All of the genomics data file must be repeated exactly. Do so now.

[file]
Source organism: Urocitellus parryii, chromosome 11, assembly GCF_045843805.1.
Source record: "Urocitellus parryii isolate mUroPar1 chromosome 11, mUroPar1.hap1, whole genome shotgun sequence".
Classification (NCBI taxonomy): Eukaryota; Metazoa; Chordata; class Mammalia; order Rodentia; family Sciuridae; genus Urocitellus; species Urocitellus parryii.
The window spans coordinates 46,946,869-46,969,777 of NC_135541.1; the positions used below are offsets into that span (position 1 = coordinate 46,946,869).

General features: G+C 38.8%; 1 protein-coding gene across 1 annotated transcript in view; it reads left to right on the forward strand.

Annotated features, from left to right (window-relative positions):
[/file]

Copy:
Source organism: Urocitellus parryii, chromosome 11, assembly GCF_045843805.1.
Source record: "Urocitellus parryii isolate mUroPar1 chromosome 11, mUroPar1.hap1, whole genome shotgun sequence".
Classification (NCBI taxonomy): Eukaryota; Metazoa; Chordata; class Mammalia; order Rodentia; family Sciuridae; genus Urocitellus; species Urocitellus parryii.
The window spans coordinates 46,946,869-46,969,777 of NC_135541.1; the positions used below are offsets into that span (position 1 = coordinate 46,946,869).

General features: G+C 38.8%; 1 protein-coding gene across 1 annotated transcript in view; it reads left to right on the forward strand.

Annotated features, from left to right (window-relative positions):